T / F

d.

A finance minister wants action to bring down oil prices.

T / F

e.

The minister stressed the need for alternative sources of energy.

T / F

f.

Oil-producing countries have too much power in the global economy.

T / F

g.

The finance minister said OPEC should be more honest.

T / F

h.

Developing countries are defenseless against high oil prices.

T / F

2. SYNONYM MATCH: Match the following synonyms from the article:

a.

asked

actions

b.

nations

supplies

c.

causing

countries

d.

measures

continuation

e.

stabilize

requested

f.

alternative

steady

g.

maintenance

guarded

h.

reserves

extra

i.

additional

leading to

j.

protected

other

3. PHRASE MATCH: Match the following phrases from the article (sometimes more than one combination is possible):

a.

finance

panic buying

b.

the world’s oil-producing

oil prices

c.

high oil prices are causing

sources of energy

d.

record high prices are slowing

for the long term

e.

stabilize the market

and honest

f.

alternative

minister

g.

tackling climate

global economic growth

h.

be more open

production facilities

i.

additional new investment in oil

nations

j.

protected against high

change

WHILE READING / LISTENING

WORD ORDER: Put the underlined words back into the correct order.

OPEC urged to increase oil production

Britain’s finance minister Gordon Brown has asked the world’s oil-producing nations supply to oil the increase of. He also wants more investment in new oil refineries. In Britain, causing prices are high oil panic buying. Internationally, there are signs that record high prices are economic global growth slowing. Mr. Brown stressed the need for a number of urgent measures to deal with the problem: “The first action we must take is the tackle of cause to the problem…to bring down world oil prices and stabilize the market for the long term.”

Mr. Brown also for need the stressed alternative sources of energy. He said this was essential “to ensure both the maintenance of economic growth and for tackling climate change”. He warned that oil-producing countries have power too over much the world’s economy. He requested OPEC to be honest about more open and the amount of the world’s reserves. He asked for additional new investment in oil production facilities. He also pleaded for Third World countries to be against prices high protected oil.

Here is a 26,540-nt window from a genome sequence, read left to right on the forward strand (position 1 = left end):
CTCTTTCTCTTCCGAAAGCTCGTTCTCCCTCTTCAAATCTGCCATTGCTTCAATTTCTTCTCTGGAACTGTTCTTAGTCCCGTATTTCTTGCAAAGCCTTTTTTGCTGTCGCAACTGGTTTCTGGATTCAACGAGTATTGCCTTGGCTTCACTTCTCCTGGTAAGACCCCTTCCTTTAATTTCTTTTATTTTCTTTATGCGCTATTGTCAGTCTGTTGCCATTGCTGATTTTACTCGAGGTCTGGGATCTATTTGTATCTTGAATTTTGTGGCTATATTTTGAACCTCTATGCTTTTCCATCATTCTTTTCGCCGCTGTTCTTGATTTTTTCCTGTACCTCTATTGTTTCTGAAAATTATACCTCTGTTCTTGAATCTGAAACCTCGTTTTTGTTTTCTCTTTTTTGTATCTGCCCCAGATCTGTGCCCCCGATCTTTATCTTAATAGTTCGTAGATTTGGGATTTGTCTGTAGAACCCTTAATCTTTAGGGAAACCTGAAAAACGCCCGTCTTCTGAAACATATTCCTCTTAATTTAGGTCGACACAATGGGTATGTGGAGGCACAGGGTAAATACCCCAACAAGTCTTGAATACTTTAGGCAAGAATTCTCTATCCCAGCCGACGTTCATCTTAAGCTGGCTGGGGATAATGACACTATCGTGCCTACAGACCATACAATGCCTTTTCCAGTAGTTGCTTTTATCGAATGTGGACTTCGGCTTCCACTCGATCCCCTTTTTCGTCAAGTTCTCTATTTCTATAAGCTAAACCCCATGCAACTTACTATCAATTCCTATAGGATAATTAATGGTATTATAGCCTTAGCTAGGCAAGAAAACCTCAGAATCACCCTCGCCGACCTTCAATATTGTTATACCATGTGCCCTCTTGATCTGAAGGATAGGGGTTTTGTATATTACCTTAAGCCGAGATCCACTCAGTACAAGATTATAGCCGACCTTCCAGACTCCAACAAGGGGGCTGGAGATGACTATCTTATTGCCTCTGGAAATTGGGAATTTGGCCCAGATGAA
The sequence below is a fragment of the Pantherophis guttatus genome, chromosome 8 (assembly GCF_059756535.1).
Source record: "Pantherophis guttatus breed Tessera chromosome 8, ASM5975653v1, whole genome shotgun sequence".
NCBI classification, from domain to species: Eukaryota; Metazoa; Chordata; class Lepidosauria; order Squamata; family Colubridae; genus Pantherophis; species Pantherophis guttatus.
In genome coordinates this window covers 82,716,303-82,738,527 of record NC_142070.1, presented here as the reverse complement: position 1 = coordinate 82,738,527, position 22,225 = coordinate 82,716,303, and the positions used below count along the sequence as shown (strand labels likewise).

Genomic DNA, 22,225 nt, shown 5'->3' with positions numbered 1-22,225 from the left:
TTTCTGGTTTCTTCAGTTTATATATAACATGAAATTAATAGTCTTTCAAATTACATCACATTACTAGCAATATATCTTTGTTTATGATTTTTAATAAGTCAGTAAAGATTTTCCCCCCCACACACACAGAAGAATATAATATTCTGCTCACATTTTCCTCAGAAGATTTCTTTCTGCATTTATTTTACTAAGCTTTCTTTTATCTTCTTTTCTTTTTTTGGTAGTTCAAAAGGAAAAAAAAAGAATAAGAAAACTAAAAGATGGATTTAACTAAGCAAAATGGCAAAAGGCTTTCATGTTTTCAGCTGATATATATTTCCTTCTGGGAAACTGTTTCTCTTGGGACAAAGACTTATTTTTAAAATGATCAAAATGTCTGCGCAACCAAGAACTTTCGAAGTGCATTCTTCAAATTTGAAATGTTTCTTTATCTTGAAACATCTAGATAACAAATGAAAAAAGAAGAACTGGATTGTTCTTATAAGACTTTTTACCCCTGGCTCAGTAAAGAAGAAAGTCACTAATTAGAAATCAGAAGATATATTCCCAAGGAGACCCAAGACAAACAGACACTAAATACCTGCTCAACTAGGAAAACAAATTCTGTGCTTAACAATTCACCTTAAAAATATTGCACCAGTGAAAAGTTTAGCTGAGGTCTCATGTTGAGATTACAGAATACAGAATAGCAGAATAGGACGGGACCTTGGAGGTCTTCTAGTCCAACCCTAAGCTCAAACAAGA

AFTER READING / LISTENING

1. WORD SEARCH: Look in your dictionaries / computer to find collocates, other meanings, information, synonyms … for the words ‘oil’ and ‘supply’.

  • Share your findings with your partners.
  • Make questions using the words you found.
  • Ask your partner / group your questions.

2. ARTICLE QUESTIONS: Look back at the article and write down some questions you would like to ask the class about the text.

  • Share your questions with other classmates / groups.
  • Ask your partner / group your questions.

3. WORD ORDER: In pairs / groups, compare your answers to this exercise. Check your answers.

4. VOCABULARY: Circle any words you do not understand. In groups, pool unknown words and use dictionaries to find their meanings.

5. STUDENT “OPEC” SURVEY: In pairs / groups, write down questions about OPEC, oil prices, and supply and demand.

  • Ask other classmates your questions and note down their answers.
  • Go back to your original partner / group and compare your findings.
  • Make mini-presentations to other groups on your findings.

6. TEST EACH OTHER: Look at the words below. With your partner, try to recall exactly how these were used in the text:

  • finance minister
  • investment
  • panic
  • slowing
  • deal with
  • stabilize
  • alternative
  • tackling
  • power
  • honest
  • additional
  • pleaded

DISCUSSION